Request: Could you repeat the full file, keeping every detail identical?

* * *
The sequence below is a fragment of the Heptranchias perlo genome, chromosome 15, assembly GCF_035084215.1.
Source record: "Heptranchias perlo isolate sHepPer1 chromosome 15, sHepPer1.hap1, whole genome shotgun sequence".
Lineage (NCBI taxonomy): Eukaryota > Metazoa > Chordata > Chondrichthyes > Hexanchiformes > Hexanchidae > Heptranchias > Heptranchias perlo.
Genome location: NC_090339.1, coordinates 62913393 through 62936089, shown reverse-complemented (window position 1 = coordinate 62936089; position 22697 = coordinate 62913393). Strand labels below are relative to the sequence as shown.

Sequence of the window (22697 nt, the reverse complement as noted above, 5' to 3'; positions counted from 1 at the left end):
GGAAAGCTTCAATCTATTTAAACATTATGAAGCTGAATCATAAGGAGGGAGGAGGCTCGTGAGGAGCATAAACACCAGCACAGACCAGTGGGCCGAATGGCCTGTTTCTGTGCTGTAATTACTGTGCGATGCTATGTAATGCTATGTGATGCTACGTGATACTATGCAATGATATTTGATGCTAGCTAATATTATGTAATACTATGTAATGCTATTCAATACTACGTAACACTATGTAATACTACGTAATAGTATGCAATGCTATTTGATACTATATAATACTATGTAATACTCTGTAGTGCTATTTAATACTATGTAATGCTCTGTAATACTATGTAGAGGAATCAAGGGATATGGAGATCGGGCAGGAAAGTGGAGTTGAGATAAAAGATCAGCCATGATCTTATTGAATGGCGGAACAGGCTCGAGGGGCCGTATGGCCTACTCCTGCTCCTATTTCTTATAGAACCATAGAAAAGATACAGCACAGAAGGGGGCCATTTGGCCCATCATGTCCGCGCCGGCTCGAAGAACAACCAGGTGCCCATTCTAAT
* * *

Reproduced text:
The sequence below is a fragment of the Heptranchias perlo genome, chromosome 15, assembly GCF_035084215.1.
Source record: "Heptranchias perlo isolate sHepPer1 chromosome 15, sHepPer1.hap1, whole genome shotgun sequence".
Lineage (NCBI taxonomy): Eukaryota > Metazoa > Chordata > Chondrichthyes > Hexanchiformes > Hexanchidae > Heptranchias > Heptranchias perlo.
Genome location: NC_090339.1, coordinates 62913393 through 62936089, shown reverse-complemented (window position 1 = coordinate 62936089; position 22697 = coordinate 62913393). Strand labels below are relative to the sequence as shown.

Sequence of the window (22697 nt, the reverse complement as noted above, 5' to 3'; positions counted from 1 at the left end):
GGAAAGCTTCAATCTATTTAAACATTATGAAGCTGAATCATAAGGAGGGAGGAGGCTCGTGAGGAGCATAAACACCAGCACAGACCAGTGGGCCGAATGGCCTGTTTCTGTGCTGTAATTACTGTGCGATGCTATGTAATGCTATGTGATGCTACGTGATACTATGCAATGATATTTGATGCTAGCTAATATTATGTAATACTATGTAATGCTATTCAATACTACGTAACACTATGTAATACTACGTAATAGTATGCAATGCTATTTGATACTATATAATACTATGTAATACTCTGTAGTGCTATTTAATACTATGTAATGCTCTGTAATACTATGTAGAGGAATCAAGGGATATGGAGATCGGGCAGGAAAGTGGAGTTGAGATAAAAGATCAGCCATGATCTTATTGAATGGCGGAACAGGCTCGAGGGGCCGTATGGCCTACTCCTGCTCCTATTTCTTATAGAACCATAGAAAAGATACAGCACAGAAGGGGGCCATTTGGCCCATCATGTCCGCGCCGGCTCGAAGAACAACCAGGTGCCCATTCTAAT